Across both facilities, 35 million America the Beautiful Quarters were produced. Total production for the year has now reached 77. 4 million. The US Mint has not indicated if production of the Yellowstone National Park Quarter has begun, or if the entire amount represents entirely Hot Springs National Park Quarters.
Coin Update News: 2010 Gold Buffalo Proof Coins on Sale June 3



At May 5, 2010 at 12:15 PM , Anonymous Anonymous said...

I would think at least half of the quarters production for April would be Yellowstone, since the Mint allowed over 6 weeks lead-time from the first date of production (March 4th according to Director Moy at the Hot Springs ceremony) until the release ceremony on April 20th.

A similar time-frame before the Yellowstone quarter launch ceremony (June 1st) would peg the first day of production around April 15th.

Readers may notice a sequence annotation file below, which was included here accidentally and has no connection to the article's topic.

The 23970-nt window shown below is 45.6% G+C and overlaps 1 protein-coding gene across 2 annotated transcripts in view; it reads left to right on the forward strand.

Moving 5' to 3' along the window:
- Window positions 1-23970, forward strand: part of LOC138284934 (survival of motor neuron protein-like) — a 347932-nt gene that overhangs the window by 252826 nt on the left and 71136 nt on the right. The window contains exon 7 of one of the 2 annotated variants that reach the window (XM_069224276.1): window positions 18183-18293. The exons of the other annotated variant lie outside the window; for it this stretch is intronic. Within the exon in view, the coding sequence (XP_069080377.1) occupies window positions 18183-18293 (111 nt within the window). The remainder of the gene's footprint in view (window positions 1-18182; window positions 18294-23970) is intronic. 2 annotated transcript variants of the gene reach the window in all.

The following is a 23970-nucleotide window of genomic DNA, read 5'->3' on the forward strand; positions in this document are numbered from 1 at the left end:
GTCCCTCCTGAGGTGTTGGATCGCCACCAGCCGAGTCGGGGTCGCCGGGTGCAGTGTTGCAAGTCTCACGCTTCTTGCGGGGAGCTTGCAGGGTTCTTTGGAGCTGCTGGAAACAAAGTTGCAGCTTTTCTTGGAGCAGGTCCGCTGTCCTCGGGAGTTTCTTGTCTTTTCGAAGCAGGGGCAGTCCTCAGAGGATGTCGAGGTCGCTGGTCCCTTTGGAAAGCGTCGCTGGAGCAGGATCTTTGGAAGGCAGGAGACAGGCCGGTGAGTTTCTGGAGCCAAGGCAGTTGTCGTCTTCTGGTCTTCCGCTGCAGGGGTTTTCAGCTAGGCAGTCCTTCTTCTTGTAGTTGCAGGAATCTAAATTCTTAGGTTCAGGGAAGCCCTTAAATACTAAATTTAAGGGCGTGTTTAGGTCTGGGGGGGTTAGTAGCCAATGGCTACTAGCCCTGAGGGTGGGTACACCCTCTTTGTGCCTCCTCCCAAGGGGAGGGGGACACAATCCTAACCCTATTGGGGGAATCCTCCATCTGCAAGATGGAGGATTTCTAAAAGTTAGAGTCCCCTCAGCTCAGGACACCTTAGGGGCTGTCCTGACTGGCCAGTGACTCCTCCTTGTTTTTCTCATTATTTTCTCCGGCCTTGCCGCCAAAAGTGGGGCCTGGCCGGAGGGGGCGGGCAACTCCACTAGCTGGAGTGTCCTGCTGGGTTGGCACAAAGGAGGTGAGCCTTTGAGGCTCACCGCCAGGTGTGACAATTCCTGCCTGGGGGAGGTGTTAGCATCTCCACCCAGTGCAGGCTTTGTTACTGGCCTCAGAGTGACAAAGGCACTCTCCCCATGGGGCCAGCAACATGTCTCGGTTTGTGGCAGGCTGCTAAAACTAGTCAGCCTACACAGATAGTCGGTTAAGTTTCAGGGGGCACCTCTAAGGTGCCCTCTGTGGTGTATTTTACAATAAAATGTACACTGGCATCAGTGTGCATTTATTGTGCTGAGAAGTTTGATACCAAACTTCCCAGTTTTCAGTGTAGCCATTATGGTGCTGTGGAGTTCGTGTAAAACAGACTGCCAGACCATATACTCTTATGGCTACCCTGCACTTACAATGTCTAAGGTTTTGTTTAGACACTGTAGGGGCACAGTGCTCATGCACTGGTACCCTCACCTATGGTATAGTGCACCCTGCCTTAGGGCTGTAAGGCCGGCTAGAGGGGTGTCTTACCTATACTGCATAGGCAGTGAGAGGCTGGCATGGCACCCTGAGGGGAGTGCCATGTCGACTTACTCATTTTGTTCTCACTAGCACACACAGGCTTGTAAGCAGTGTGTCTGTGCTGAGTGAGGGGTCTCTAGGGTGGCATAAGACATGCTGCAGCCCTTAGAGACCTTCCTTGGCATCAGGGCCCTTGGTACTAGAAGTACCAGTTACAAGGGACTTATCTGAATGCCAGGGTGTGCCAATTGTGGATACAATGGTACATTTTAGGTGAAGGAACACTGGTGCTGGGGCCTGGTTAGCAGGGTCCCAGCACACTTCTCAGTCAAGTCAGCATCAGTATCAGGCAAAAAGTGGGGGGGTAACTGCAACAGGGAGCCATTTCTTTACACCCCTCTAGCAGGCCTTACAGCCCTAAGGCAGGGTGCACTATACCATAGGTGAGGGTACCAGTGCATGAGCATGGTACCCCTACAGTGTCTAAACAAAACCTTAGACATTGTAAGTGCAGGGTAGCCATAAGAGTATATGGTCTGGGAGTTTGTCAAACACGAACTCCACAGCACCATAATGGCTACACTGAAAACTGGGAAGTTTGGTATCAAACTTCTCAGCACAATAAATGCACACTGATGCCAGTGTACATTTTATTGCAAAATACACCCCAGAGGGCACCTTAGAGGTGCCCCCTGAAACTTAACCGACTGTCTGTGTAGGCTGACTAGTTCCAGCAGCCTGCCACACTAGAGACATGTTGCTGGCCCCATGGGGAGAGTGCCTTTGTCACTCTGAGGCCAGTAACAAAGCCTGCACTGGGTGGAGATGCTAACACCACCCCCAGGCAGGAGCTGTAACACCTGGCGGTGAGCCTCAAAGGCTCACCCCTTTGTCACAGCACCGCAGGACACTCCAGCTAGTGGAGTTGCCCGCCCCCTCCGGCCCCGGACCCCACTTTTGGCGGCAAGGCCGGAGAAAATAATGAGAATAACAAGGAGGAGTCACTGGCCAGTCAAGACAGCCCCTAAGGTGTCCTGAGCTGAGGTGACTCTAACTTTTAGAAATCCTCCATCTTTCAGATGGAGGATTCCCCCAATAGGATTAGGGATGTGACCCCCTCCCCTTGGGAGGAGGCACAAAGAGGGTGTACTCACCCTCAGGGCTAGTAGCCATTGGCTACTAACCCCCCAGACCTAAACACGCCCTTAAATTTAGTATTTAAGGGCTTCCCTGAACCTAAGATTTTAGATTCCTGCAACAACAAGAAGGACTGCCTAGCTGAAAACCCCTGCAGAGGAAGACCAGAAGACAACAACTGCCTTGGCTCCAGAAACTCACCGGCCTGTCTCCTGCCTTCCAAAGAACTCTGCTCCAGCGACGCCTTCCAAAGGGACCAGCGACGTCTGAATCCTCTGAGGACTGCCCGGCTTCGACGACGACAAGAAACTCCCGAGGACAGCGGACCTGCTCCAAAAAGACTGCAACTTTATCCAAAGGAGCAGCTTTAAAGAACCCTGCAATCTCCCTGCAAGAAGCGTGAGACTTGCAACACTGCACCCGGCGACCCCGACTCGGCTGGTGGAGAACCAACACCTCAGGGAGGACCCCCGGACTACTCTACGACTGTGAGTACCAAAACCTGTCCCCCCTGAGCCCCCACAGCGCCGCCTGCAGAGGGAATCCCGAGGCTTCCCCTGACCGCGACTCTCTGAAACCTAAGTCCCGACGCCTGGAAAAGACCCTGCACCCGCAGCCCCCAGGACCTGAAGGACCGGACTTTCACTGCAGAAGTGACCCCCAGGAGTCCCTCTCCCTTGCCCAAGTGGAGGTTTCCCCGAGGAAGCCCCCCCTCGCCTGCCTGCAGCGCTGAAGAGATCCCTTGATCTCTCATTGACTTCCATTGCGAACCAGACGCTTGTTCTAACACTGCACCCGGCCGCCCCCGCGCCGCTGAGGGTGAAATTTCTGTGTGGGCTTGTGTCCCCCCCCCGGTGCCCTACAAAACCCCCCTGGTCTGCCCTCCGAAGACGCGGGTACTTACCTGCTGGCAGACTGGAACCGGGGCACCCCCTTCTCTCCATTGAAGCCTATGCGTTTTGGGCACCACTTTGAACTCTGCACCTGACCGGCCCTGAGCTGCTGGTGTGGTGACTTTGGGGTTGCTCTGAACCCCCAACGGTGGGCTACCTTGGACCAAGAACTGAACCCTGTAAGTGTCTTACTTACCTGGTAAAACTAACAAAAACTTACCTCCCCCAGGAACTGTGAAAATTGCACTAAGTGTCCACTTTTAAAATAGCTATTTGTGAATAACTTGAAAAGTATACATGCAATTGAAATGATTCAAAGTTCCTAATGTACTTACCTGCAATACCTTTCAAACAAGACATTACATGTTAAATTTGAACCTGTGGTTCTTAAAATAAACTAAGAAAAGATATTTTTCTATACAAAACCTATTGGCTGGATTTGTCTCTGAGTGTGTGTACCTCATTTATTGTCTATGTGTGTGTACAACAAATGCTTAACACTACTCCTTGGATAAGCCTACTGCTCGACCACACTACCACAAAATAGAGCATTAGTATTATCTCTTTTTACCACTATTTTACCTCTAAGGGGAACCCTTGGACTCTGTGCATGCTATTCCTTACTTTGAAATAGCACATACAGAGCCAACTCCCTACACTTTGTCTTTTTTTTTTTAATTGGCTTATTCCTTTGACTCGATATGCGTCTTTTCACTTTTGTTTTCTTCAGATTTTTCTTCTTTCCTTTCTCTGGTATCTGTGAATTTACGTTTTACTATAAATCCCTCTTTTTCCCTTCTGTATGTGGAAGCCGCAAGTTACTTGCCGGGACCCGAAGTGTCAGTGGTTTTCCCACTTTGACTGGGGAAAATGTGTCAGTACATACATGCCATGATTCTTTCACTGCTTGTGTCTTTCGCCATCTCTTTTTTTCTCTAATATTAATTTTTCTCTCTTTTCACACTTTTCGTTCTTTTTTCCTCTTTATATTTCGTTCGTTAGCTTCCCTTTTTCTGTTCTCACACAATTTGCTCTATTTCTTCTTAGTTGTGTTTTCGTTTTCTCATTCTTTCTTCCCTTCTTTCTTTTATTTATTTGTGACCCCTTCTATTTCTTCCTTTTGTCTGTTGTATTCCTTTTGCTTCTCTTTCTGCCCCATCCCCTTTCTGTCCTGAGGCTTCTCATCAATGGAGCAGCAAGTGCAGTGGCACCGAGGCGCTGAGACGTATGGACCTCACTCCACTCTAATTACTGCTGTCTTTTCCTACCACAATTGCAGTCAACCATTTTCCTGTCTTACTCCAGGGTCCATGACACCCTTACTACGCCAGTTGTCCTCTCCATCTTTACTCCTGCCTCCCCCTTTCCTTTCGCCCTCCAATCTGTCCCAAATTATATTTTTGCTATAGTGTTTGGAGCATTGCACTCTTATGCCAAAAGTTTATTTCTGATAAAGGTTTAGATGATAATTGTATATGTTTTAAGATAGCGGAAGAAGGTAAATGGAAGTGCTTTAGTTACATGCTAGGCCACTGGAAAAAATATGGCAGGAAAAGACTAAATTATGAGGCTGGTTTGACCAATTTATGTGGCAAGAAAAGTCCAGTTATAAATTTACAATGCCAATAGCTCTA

At May 5, 2010 at 1:06 PM , Blogger itrooper said...

The two rolls of ATB quarters I received from the m$nt were awful. Not a single one had clean rims. It prompted me to investigate my unopened 2010 Shield pennies, they were even worse. I am new to this stuff and that's it for me no more m$nt rolls.

At May 5, 2010 at 1:22 PM , Anonymous Anonymous said...

Yeah, Mint rolls are only worth a premium at the very least if they remain unopened in their specially-decorated paper wrappers. Preferably, they need to remain inside their original sealed white mailer boxes with product code and packaging date on the outside.

I've heard several complaints about the quality of coins contained inside the Mint's numismatic rolls and bags. I've also heard that the paper that is used for those rolls will eventually damage the coin finishes. At least if they remain in the unopened white mailer boxes, the damage is invisible. You can always pretend it doesn't exist that way, even though in the back of your mind you pretty much know that it does.

Getting back to the quarter production, if April's totals are split between Hot Springs and Yellowstone, that could mean that only around 27,000,000 Denver Hot Springs coins were struck. That is a pretty low number for a final production figure!

At May 5, 2010 at 2:03 PM , Blogger Bob said...